Here at the frontier, the leaves fall like rain. Although my neighbors are all barbarians, there are still two cups at my table.


Ten thousand flowers in spring, the moon in autumn, a cool breeze in summer, snow in winter. If your mind isn't clouded by unnecessary things, this is the best season of your life.

~ Wu-men ~


Saturday, June 04, 2022

Mushin: No Mind


At Beyond Calligraphy, there was an article about the meaning of the word "mushin" and it's application to martial arts and calligraphy. Below is an excerpt. The full post may be read here.

I started martial arts (jujutsu) with my Dad when I was five. At age seven I was enrolled in a judo school, populated by mostly Japanese-American children, who became my friends. My first exposure to the word “mushin” was in association with Japanese and Japanese-American martial arts teachers and their kids.

I spent hours each week with them and their families, at the dojo and in their homes. I grew up around chopsticks and inari sushi, Zatoichi movies and shodo on the walls. And mushin.

I’d heard the word in judo, but it wasn’t taught. Later, I read about it in martial arts books, but it’s not an easy concept to wrap your head around. But I knew even then it was important.

Then one day something peculiar happened. I was a teen training for an important judo tournament: the A.A.U. Junior Olympics. Back then in the U.S. the Amateur Athletic Union sponsored an Olympics for young people in multiple sports. Judo, being an Olympic sport, was one of them, and competition occurred at district and regional levels. I’d won a gold medal in the district competition, representing the judoists in my town, which qualified me to compete in the regional Junior Olympics encompassing a much larger area.

It was my final match against a hard-hitting competitor. We’d been trading throws for a while, neither able to score, when suddenly my opponent was on his back with me over him, poised to crash down and pin him to the ground.

I had no idea what happened, other than I could hear my kiai, a loud guttural shout used in judo, and the referee roaring “Ippon!” I’d won the match by a full point (ippon) and another gold medal.

Not a clue as to how I did it.

But with the match over, details came to me. My favorite technique I drilled hundreds of times daily was o soto gari, “major outer reap.” It involves using your leg to sweep an opponent’s leg out from under him or her, resulting in the person being walloped onto their back. I saw an opening to use it, and my rival was down. But it felt like frames missing from a film. One second we were standing and the next he wasn’t, with no conscious thought and nothing in-between.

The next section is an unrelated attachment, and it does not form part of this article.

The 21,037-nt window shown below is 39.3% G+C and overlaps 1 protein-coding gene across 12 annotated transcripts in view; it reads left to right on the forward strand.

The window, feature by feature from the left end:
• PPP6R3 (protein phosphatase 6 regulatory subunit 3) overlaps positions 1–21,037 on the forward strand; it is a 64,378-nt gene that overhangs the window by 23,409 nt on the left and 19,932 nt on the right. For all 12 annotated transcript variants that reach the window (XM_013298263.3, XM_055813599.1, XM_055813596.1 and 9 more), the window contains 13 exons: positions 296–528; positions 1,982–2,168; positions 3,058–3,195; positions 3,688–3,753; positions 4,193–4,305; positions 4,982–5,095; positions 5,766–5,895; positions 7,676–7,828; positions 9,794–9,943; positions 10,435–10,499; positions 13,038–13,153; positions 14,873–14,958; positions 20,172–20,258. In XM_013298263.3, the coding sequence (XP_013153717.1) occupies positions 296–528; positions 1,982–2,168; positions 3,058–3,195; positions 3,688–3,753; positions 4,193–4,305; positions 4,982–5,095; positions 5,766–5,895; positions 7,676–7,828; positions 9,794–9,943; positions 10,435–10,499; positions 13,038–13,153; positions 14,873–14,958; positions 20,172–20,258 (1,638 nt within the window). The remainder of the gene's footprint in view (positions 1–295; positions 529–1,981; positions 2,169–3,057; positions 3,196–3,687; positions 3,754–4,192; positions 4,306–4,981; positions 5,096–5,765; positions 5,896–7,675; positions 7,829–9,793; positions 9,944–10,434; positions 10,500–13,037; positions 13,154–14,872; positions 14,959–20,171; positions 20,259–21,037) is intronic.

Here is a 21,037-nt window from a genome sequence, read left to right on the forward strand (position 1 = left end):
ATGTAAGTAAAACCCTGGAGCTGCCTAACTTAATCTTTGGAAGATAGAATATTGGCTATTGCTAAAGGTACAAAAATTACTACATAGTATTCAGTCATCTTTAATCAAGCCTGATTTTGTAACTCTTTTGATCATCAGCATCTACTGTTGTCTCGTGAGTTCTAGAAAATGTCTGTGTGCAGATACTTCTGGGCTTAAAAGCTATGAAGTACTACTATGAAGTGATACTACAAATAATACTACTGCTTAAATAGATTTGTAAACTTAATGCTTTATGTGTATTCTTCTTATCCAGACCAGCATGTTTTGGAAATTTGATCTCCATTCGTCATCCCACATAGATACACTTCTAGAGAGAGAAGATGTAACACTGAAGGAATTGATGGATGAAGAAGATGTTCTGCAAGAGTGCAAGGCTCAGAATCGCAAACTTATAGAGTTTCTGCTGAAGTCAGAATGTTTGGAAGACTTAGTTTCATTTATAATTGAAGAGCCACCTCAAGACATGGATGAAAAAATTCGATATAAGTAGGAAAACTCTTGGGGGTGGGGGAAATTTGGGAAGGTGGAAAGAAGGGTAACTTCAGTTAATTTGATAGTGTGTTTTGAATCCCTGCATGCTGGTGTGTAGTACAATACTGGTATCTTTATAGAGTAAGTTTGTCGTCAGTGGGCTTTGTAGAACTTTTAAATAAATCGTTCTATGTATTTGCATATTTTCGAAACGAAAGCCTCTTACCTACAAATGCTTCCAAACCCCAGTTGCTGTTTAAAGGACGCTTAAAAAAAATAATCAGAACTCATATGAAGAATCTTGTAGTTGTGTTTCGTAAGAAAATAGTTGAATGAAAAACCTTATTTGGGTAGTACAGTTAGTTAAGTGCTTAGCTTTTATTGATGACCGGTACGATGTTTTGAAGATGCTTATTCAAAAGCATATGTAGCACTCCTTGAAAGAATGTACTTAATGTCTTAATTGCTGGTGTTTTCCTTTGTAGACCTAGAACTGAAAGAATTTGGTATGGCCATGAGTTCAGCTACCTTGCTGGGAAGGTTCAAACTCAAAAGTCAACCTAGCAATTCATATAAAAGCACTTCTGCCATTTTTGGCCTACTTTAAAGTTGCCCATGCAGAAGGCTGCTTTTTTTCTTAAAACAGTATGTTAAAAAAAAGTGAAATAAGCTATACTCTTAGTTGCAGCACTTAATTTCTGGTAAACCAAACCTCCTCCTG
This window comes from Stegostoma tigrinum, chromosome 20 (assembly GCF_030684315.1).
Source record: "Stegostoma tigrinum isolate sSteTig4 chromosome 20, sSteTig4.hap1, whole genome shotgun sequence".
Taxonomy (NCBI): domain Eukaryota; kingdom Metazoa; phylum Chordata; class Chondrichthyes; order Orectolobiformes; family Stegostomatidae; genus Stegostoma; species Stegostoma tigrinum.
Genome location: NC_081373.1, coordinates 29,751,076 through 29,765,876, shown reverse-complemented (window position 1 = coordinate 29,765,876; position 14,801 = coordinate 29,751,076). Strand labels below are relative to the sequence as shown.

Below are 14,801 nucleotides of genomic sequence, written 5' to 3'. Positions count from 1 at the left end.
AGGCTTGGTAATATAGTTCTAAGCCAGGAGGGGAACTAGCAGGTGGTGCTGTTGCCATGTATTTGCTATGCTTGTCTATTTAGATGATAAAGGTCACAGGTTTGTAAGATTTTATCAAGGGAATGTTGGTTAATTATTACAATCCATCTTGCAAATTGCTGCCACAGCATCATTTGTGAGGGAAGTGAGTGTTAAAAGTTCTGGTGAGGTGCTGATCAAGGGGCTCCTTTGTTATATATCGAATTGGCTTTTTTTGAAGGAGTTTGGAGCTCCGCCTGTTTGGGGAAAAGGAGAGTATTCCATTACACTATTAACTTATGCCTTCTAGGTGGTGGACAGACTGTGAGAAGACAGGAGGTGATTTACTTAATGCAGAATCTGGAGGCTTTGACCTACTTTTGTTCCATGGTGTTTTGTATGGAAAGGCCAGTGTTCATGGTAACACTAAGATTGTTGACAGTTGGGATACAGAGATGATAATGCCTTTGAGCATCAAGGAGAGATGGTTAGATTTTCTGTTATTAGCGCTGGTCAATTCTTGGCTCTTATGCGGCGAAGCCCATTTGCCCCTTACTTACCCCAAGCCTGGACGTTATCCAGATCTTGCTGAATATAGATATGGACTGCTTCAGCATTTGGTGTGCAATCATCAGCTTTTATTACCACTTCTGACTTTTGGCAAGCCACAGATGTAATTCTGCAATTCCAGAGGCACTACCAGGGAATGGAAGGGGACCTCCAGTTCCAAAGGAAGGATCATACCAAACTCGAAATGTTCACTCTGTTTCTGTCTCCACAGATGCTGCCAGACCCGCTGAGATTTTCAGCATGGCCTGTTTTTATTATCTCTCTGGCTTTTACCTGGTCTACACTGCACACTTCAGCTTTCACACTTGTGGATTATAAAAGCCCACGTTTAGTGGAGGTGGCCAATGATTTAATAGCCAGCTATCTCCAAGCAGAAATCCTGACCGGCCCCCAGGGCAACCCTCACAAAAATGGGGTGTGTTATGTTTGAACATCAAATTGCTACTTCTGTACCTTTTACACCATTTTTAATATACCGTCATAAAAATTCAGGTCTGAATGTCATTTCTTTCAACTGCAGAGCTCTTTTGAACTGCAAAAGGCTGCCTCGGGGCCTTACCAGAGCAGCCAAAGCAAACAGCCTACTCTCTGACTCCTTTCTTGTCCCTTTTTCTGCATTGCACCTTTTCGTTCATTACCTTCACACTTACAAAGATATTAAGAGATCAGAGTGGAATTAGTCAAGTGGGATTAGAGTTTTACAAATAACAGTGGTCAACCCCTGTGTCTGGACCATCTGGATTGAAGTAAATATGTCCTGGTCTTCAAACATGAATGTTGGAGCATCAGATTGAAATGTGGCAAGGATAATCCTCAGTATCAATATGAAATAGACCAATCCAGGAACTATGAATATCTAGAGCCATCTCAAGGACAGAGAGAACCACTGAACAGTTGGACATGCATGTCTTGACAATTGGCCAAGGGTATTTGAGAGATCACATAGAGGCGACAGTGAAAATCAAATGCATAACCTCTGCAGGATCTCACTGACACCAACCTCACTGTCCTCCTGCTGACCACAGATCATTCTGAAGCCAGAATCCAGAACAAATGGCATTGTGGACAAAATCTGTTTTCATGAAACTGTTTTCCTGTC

How did that happen?! Then I remembered mushin.

Mushin describes a state of mind similar to my tournament experience, a condition in which action occurs naturally, instantaneously, and without conscious forethought. Back then I thought it was specifically a martial arts term. It’s not.

If anything, it might have originated in Zen, shortened from mushin no shin (無心の心)—“a mind without mind, a mind of no mind”—an emblematic Zen conundrum. Despite what’s commonly believed, although Zen had a big influence on some ancient martial arts schools, every samurai didn’t universally feel its impact; many actually favored esoteric Shingon Buddhism. Regardless, even if Zen didn’t inspire all ancient martial arts, it did influence some, along with tea ceremony and other Japanese arts. Today, mushin’s referenced in manifold art forms in Japan, not just martial arts, and just as widely misunderstood. Let’s consider the confusion while we continue looking at what mushin is.

...

If our engine is idling, if the mind is empty—mushin, experiencing mu—then how did I throw my opponent as mentioned earlier? What acted? Not conscious thought, because I didn’t initially know how I did it.
But something made my body move in the right way, at the right place, and at the right time . . . pretty much a definition of effective action. But what acts?

Long ago in Japan, people interested in meditation and art forms potentially related to meditation—like martial arts and shodo—came up with analogies, metaphors, fables, and the like to explain what acts when the mind’s empty. Some of it is useful, some confusing, but rarely has it been updated for the 21st century. While I’m not suggesting abandoning timeworn accounts of mushin, I think it makes sense to use modern-day science and psychology to help us understand it. Unfortunately, the relationship between mushin and action isn’t a hot topic in scientific circles.